Significance Of Pearl In The Scarlet Letter

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In this novel, The Scarlet Letter, written by Nathaniel Hawthorne, one character stands out above all. Pearl, the walking scarlet letter, at several points in this novel, serves as a bridge between sin and happiness. Unity is a key part in this novel, and is displayed by and through Pearl at various parts of this novel. Pearl is constantly used to symbolize several different things, and is essential to understanding each individual character and also essential to understanding the novel in general. The illegitimate child of Dimmesdale and Hester, Pearl, is an interesting character who plays a large role in this novel. Many traits are exhibited by Pearl as she continues to grow up such as the outgoing nature she has, in seeking the true meaning …show more content…
She is the reminder of Hester and Dimmesdale’s sin, and when she is around she refuses to let them live their adultery ways down. Not only by the ways she dresses, is she a reminder, but also the way she acts around Hester. For example, “Seen in the brook, once more, was the shadowy wrath of Pearl 's image, crowned and girdled with flowers, but stamping its foot, wildly gesticulating, and, in the midst of all, still pointing its small forefinger at Hester 's bosom!” (Chapter 19, pg. 200). This is Pearl not recognizing her mother without her scarlet letter on her bosom, so by doing this Pearl is symbolizing that no matter if Hester takes off this letter, she still is an adulterer and cannot get rid of that past of hers. Pearl does not only remind Hester, but also she attempts to get Dimmesdale to reveal his sins at various points. Pearl constantly asks Dimmesdale to go on the scaffold with them or to walk with them, and if he does that Pearl will allow him to kiss her. The “kiss” will allow Dimmesdale to accept his fate, and also allow Pearl to have a true, loyal father. Not until she receives that kiss, Pearl sees Dimmesdale as the Black Man, and nothing …show more content…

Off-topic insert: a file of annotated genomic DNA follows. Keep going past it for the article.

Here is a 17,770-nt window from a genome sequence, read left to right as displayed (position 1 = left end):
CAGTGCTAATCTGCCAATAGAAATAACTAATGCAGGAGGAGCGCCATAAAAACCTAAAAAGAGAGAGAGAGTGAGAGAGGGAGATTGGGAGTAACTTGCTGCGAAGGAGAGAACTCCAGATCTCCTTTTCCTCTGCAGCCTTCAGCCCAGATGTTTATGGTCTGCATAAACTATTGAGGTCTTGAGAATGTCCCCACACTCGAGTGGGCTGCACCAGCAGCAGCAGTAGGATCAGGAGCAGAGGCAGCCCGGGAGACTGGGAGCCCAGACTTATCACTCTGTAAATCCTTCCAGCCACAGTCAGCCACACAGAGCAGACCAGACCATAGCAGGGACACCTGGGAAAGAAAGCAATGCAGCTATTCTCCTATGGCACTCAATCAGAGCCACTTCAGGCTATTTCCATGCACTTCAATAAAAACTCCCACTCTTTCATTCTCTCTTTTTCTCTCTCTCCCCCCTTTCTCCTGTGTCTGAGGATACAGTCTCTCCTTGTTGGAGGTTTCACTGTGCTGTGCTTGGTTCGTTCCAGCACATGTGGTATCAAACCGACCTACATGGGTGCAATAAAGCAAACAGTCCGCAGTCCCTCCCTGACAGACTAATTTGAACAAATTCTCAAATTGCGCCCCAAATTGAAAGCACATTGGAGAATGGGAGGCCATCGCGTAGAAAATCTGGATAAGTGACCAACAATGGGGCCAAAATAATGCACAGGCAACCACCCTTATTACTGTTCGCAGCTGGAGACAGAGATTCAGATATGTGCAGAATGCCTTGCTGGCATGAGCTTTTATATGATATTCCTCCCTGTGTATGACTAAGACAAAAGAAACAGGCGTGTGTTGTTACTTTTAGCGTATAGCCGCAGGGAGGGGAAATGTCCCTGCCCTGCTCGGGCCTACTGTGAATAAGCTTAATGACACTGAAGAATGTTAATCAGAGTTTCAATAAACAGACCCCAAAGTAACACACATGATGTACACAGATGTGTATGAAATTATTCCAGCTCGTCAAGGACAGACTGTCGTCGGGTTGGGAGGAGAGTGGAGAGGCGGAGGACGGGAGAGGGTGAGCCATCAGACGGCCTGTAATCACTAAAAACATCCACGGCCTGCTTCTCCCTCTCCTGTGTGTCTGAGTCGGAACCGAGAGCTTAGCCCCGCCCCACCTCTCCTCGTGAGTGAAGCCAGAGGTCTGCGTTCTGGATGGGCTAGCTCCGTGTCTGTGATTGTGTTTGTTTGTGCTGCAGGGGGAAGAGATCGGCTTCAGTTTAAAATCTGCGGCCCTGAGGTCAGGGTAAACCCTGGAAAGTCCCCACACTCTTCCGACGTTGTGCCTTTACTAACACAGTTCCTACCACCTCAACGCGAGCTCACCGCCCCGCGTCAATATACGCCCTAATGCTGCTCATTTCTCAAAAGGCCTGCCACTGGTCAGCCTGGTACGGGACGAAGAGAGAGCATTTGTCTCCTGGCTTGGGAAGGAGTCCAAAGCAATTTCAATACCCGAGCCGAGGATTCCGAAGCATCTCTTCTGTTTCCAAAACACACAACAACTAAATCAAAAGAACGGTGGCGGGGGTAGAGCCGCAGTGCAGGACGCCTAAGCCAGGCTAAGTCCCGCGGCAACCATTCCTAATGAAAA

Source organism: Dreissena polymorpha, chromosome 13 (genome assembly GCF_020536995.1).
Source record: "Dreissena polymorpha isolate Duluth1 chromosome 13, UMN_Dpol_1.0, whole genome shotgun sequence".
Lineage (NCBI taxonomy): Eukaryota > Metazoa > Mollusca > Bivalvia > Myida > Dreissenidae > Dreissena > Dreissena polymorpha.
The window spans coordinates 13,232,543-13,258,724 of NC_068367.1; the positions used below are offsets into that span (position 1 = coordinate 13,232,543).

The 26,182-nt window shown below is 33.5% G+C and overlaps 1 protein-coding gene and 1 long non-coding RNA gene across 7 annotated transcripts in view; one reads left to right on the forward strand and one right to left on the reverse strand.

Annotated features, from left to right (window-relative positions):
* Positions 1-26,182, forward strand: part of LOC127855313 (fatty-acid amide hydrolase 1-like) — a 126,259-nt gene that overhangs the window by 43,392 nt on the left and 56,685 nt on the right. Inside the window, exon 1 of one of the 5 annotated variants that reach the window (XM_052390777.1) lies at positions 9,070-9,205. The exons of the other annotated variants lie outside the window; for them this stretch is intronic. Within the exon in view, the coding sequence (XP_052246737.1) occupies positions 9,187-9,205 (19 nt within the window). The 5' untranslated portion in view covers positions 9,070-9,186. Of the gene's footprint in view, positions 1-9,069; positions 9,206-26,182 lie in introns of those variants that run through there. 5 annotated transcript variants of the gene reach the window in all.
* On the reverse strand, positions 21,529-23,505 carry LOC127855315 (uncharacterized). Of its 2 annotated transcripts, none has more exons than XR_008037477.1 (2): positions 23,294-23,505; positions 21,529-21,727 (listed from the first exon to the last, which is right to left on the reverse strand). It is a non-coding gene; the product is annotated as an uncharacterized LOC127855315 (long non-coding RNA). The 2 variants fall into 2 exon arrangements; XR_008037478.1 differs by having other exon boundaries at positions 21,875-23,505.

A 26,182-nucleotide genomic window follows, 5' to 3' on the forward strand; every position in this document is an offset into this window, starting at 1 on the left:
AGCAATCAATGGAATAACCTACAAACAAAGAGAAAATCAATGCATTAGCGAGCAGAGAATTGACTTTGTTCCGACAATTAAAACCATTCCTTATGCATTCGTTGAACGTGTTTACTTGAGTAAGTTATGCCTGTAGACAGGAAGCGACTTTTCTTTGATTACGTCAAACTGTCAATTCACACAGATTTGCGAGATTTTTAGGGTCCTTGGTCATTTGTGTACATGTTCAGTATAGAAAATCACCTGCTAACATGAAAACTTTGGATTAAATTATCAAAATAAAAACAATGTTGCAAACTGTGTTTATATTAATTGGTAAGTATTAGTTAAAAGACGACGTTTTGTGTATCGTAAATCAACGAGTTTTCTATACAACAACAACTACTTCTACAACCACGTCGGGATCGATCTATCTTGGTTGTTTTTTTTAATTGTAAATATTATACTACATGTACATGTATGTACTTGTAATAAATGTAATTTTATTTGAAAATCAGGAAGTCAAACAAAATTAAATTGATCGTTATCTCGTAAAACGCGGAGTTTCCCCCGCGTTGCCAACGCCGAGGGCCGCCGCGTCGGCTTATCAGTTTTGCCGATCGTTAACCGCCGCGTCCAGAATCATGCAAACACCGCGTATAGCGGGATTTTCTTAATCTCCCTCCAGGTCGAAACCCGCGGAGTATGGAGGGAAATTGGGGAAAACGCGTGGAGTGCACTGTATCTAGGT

Happiness is seen through Pearl and in Pearl too. Dimmesdale confesses the truth about being Pearls unfaithful father, and due to that he seems to find a peace finally through dying. Before his death, Dimmesdale constantly seemed unhealthy, unstable, and just visibly upset. When he went up to go give the truth about what had happened, he walked up looking like a new man, and the reader can tell this burden was holding him down before, and in order to find happiness he had to let go of his sins. “Pearl kissed his lips. A spell was broken. The great scene of grief, in which the wild infant bore a part, had developed all her sympathies; and as her tears fell upon her father 's cheek, they were the pledge that she would grow up amid human joy and sorrow, nor for ever do battle with the world, but be a woman in it. Towards her mother, too, Pearl 's errand as a messenger of anguish was all fulfilled.”(Ch. 23, Pg. 257) This quote illustrates the ultimate sign of happiness in the novel because it showed that this kiss had ended the previous life of sins, and constant burdens, and had started a life of love and cheerfulness. If Pearl had gotten taken away, no one would have found happiness because the “A” on Hester’s bosom was not a big enough reminder of their sins. Pearl was a living reminder, and actually helped Dimmesdale confess and

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